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Bruins seize control of Northeast with win over Sens

by Brian Compton / NHL.com
That early-season slump in Boston seems so long ago right now.

Michael Ryder scored in regulation and again in the shootout on Saturday night as the Bruins moved into first place in the Northeast Division with a 4-3 victory against the Ottawa Senators at TD Garden.

Ryder's goal in regulation was one of three power-play goals for the Bruins (13-8-5), who overcame an early 2-0 deficit, and have won five of their last six games.

Ryder scored the lone goal in the shootout, which came after the first six participants failed. He was just 2-for-14 in his career and 0-for-2 this season before the winner.

"I feel like I think too much, maybe that was the difference," Ryder said. "I just went on instinct. I really didn't know what I was going to do going in on him."

The Senators (13-7-4) got off to a fast start with a pair of goals in the first 7:22. Daniel Alfredsson tallied his ninth goal of the season at 4:22 when he gained control near the left boards before firing a wrister past Tim Thomas (19 saves). Milan Michalek made it 2-0 less than three minutes later via the power play as he took a pass from Alfredsson and ripped a wrister from the right circle past Thomas.

"I thought we got off to a real good start, almost too good, too soon, then we sort of just got very lethargic in the middle frame of that game," Ottawa coach Cory Clouston said. "I thought the last part of the second period and a good portion of the third period we were OK, but we didn't do enough good things."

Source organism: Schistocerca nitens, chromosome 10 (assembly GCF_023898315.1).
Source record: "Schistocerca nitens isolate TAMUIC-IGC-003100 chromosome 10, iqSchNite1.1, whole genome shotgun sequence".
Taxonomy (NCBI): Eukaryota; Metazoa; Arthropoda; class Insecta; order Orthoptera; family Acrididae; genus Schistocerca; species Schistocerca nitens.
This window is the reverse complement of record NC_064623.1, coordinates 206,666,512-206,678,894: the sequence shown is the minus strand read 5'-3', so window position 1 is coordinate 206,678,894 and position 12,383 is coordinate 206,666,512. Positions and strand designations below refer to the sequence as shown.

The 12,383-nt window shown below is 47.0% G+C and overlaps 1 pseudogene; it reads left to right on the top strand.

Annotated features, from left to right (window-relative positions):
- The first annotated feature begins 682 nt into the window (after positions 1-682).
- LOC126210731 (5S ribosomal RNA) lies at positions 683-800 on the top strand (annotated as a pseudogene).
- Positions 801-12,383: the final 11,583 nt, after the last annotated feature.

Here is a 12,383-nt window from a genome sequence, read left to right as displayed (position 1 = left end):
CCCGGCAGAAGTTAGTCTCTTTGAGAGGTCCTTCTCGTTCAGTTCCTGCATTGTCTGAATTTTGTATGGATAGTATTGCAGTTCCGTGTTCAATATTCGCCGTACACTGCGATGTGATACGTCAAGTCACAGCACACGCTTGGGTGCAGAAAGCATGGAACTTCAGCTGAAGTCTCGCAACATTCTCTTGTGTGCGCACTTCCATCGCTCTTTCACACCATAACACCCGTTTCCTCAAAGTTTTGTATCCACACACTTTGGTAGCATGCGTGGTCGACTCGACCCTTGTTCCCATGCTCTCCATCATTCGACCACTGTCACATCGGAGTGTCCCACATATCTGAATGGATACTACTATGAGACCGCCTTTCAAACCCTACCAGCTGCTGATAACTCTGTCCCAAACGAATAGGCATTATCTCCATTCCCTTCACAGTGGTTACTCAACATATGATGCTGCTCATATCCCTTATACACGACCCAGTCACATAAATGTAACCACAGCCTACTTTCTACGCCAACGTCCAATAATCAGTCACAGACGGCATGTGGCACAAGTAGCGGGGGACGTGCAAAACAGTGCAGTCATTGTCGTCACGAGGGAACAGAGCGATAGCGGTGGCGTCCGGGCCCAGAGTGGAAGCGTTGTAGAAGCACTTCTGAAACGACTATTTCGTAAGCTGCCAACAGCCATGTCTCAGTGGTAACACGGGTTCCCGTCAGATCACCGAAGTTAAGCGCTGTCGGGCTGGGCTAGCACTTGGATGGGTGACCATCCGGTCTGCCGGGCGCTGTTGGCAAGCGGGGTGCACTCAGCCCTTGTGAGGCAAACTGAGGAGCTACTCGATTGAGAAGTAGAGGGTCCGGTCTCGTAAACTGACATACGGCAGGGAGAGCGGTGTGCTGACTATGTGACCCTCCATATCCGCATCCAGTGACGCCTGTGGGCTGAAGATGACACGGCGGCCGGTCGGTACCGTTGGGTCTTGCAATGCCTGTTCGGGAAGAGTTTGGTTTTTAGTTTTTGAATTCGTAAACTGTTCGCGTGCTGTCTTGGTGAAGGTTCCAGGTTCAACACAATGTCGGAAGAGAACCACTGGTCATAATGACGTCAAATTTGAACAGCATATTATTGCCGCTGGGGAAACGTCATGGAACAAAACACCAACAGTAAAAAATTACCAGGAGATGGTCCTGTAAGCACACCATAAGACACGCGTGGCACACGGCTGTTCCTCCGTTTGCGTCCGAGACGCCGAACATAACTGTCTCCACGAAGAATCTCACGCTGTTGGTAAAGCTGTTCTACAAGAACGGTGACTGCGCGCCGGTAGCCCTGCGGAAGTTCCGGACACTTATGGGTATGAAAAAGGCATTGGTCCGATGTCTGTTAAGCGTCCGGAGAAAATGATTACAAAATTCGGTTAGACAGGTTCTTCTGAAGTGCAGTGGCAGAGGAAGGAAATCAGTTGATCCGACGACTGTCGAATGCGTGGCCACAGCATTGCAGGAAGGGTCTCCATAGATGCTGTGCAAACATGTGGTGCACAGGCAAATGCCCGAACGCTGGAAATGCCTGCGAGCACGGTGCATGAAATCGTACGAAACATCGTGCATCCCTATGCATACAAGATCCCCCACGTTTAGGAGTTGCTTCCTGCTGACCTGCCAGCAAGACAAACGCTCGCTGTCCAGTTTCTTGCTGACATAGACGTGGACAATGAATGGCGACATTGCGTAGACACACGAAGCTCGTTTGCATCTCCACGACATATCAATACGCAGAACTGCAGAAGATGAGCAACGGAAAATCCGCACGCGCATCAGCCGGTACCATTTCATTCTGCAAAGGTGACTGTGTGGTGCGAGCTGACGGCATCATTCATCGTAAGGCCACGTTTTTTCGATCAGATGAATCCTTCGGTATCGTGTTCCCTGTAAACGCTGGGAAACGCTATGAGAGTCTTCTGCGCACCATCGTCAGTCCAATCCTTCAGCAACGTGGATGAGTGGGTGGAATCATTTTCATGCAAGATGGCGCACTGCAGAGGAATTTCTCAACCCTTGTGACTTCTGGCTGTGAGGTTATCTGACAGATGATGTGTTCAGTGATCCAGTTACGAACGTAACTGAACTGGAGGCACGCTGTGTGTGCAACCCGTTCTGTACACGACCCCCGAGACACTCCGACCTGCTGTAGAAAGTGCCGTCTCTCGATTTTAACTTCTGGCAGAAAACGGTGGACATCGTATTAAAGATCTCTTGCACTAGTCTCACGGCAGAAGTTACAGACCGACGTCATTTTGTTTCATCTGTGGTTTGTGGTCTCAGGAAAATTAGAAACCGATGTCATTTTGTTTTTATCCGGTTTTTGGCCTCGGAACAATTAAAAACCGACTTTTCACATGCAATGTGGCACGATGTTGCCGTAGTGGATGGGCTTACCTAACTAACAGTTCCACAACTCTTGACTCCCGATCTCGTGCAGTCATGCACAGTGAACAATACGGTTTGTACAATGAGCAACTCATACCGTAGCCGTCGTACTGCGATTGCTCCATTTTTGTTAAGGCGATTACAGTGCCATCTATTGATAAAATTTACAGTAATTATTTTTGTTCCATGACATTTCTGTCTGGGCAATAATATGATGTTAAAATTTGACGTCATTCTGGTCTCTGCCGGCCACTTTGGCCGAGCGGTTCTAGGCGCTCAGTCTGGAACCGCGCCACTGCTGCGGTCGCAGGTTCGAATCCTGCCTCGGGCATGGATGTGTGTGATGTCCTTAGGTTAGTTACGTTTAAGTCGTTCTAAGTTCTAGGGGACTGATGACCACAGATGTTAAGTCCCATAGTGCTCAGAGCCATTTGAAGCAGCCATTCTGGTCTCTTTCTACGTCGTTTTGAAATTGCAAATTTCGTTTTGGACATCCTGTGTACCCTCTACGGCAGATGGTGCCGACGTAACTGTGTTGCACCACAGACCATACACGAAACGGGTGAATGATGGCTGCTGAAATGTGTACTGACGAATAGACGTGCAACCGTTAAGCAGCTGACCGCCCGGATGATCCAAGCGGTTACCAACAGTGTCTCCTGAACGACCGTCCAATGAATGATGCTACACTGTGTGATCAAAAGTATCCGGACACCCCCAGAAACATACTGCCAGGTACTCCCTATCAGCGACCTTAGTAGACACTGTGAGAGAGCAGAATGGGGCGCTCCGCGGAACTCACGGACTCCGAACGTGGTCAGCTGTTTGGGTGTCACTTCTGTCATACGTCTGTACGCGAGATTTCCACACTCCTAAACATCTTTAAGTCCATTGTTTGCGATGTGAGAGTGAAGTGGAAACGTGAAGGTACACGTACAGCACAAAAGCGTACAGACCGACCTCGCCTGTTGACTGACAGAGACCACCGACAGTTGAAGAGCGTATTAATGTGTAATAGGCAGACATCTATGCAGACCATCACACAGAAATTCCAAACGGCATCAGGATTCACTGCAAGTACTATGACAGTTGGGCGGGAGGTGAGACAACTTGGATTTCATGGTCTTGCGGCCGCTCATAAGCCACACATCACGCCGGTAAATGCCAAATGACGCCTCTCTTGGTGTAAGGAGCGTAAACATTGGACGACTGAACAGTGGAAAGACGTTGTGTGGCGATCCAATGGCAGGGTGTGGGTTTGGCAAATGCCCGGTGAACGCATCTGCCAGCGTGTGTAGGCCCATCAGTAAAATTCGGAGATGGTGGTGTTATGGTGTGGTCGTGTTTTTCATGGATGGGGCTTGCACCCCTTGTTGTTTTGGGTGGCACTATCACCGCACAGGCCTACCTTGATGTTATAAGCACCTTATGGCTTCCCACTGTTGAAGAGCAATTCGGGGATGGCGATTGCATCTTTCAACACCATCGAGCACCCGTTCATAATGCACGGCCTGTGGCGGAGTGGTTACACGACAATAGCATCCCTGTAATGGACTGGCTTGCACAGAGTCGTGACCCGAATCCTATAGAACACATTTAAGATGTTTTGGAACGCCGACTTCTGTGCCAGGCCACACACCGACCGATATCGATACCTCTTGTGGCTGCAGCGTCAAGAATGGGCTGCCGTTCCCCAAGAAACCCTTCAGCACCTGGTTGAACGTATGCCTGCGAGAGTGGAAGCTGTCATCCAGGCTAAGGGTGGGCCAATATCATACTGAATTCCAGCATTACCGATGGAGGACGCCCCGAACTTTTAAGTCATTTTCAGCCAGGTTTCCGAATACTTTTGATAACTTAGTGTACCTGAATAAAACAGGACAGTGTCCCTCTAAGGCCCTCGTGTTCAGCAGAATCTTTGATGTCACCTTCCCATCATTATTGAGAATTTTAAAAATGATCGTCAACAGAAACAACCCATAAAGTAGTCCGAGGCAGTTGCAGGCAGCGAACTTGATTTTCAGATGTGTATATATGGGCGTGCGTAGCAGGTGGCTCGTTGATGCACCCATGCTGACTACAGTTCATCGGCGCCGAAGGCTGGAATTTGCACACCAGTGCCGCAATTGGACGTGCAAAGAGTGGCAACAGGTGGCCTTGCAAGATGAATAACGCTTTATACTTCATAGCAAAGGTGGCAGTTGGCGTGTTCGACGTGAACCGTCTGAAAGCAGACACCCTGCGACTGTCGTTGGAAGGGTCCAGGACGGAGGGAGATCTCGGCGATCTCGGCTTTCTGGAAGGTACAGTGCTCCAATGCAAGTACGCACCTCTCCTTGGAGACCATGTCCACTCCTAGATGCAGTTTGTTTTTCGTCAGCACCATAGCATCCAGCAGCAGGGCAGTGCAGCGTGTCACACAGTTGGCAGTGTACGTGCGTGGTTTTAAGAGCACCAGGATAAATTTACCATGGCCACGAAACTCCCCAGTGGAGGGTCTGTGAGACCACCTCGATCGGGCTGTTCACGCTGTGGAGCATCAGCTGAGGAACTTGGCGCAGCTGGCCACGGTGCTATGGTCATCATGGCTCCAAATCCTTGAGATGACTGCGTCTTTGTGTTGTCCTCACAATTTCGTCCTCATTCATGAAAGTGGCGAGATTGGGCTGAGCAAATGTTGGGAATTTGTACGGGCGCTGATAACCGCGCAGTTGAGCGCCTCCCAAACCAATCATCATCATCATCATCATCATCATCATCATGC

Boston got on the comeback trail early in the second, as David Krejci scored on the power play just 59 seconds into the period. With Nick Foligno in the box for tripping, Krejci flipped a backhand shot past Brian Elliott (30 saves) and underneath the crossbar to make it 2-1.

Ryder tied the game with a power-play goal of his own roughly nine minutes later, converting on Zdeno Chara's feed with a wrist shot for his seventh goal of the season.

Dennis Wideman capitalized on yet another Boston power play when he beat Elliott 9:19 into the third to give Boston the lead. After Alex Kovalev was whistled for interference, Wideman took a pass from Krejci and fired a wrist shot from just inside the blue line that beat a screened Elliott as the Bruins grabbed their first lead of the night.

But Michalek tied the game for Ottawa in the final minute of regulation, as his wrist shot from point-blank range beat Thomas with just 19.3 seconds to go.

"We had to battle back and get some positives out of it," Foligino said.

Material from wire services was used in this report.








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